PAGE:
§ 82. Mr. LEACH
asked what amount is tax on his profit a builder will pay who erects a number of houses on leasehold land and immediately sells them at a profit of £1,200, but retains the lease of the land; and what amount of tax must the same builder pay if he sells the ground rent of the houses at an improved annual rent of £50?
§ Mr. MASTERMAN
The sale of a building in situ, apart from the land or any interest in the land upon which the building stands, is a transaction unknown to English law. I assume that the transactions to which he refers consist of (a) subleases of the land and the buildings erected by the builder for practically the same 895 term as the original lease for a consideration consisting of a capital sum and an improved ground rent; and (b) a sale of the improved ground rent, including the nominal reversion, for a capital sum. On this hypothesis no duty would be payable in respect of the first transaction, unless either the market value of the bare site had increased or the consideration covenanted to be paid were demonstrably in excess of the fair market value of the leasehold interest. As regards the second transaction, no duty would be payable, the statutory interest in the land being ex hypothesi merely a nominal reversion.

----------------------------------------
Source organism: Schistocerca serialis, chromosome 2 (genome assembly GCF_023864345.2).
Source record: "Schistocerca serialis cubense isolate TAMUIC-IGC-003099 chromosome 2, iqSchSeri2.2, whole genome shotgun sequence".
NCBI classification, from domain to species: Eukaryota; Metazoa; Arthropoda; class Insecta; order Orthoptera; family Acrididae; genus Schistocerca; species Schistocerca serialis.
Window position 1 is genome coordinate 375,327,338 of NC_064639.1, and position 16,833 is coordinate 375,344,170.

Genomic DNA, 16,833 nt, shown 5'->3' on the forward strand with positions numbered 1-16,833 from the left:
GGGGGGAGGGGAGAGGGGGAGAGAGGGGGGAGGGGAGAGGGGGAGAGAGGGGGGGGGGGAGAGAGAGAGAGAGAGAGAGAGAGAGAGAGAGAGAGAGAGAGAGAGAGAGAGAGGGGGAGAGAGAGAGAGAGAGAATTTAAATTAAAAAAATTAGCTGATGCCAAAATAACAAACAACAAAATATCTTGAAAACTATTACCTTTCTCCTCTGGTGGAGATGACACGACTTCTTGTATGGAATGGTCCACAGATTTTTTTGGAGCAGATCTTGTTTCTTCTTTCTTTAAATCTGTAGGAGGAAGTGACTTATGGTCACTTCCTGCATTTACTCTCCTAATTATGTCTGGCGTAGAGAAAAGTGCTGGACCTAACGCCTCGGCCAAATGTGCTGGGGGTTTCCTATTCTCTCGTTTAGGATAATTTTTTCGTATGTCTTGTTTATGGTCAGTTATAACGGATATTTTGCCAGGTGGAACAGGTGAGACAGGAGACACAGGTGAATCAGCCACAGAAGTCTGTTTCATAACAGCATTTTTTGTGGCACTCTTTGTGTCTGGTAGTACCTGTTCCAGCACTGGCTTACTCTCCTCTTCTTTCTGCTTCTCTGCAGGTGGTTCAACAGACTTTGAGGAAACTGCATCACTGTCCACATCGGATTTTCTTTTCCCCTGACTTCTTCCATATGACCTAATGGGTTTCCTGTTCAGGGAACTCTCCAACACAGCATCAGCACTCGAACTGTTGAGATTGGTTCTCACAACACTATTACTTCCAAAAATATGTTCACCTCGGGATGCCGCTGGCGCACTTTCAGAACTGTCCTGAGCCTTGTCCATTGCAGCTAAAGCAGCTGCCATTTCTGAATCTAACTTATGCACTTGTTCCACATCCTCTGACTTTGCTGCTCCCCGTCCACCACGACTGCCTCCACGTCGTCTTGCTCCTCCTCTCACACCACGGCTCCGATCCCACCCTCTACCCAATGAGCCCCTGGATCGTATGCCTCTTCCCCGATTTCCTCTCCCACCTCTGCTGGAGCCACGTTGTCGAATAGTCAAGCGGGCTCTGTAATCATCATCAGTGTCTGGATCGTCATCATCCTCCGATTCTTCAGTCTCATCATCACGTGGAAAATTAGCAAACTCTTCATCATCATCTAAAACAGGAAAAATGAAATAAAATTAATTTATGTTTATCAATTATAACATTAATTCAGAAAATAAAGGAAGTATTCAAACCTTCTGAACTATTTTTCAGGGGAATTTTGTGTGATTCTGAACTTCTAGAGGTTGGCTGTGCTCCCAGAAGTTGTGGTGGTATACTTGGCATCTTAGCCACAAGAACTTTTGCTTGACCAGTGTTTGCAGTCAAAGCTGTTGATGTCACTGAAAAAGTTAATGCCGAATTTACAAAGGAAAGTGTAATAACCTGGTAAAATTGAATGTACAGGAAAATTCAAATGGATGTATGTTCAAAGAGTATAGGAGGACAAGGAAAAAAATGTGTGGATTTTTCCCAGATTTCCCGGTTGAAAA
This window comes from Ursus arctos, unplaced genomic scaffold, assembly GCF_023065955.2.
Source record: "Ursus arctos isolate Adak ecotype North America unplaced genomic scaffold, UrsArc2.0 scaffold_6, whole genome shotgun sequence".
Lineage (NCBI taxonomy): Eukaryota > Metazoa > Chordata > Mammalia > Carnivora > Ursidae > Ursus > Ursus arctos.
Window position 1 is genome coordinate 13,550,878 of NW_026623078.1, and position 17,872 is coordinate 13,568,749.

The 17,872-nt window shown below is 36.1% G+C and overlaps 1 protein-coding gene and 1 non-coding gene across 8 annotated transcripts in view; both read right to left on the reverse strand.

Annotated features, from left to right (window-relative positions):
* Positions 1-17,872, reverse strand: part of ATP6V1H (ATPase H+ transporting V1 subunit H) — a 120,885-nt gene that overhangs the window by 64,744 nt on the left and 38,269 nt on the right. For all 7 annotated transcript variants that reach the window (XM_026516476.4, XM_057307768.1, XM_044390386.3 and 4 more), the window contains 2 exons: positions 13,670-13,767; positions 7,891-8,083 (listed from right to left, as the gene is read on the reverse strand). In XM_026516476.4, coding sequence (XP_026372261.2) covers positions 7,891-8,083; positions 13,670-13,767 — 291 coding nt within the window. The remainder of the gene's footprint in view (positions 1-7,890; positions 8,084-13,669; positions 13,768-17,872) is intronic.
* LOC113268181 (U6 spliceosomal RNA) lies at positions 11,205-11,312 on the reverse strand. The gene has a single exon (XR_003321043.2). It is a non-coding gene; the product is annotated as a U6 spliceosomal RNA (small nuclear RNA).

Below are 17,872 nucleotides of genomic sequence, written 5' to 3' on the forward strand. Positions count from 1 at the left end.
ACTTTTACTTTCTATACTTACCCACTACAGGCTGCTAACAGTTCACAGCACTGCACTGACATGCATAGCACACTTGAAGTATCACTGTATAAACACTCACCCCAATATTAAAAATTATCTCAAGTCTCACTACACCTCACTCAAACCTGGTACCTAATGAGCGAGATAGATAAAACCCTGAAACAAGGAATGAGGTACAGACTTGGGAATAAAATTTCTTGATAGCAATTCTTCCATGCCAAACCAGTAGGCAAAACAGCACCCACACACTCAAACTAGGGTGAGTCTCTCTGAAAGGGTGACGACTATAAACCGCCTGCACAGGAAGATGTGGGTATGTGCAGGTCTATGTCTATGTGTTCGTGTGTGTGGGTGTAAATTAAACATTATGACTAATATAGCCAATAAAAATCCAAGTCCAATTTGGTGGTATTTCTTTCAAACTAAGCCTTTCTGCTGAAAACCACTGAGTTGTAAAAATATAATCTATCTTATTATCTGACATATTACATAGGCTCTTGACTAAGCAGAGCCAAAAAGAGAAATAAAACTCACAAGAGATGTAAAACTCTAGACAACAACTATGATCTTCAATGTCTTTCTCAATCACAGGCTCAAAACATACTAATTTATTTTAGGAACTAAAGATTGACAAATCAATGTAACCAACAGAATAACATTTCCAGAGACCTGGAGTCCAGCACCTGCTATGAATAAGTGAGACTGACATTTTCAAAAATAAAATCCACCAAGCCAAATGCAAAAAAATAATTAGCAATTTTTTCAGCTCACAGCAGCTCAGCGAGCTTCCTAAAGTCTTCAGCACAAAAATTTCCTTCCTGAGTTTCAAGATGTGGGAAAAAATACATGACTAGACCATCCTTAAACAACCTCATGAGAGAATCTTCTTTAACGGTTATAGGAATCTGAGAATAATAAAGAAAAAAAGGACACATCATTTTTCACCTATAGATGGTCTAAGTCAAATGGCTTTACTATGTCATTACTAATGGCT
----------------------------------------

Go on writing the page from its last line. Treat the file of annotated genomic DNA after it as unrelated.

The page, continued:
§ Mr. MASTERMAN
The data furnished by the hon. Member are quite insufficient to enable me to give a definite reply to his question, but on the assumption that there has been no increase in the market value of the land since the date of the builder's purchase and that the price he realises does not demonstrably exceed the fair market value of the land and buildings, no duty would be payable.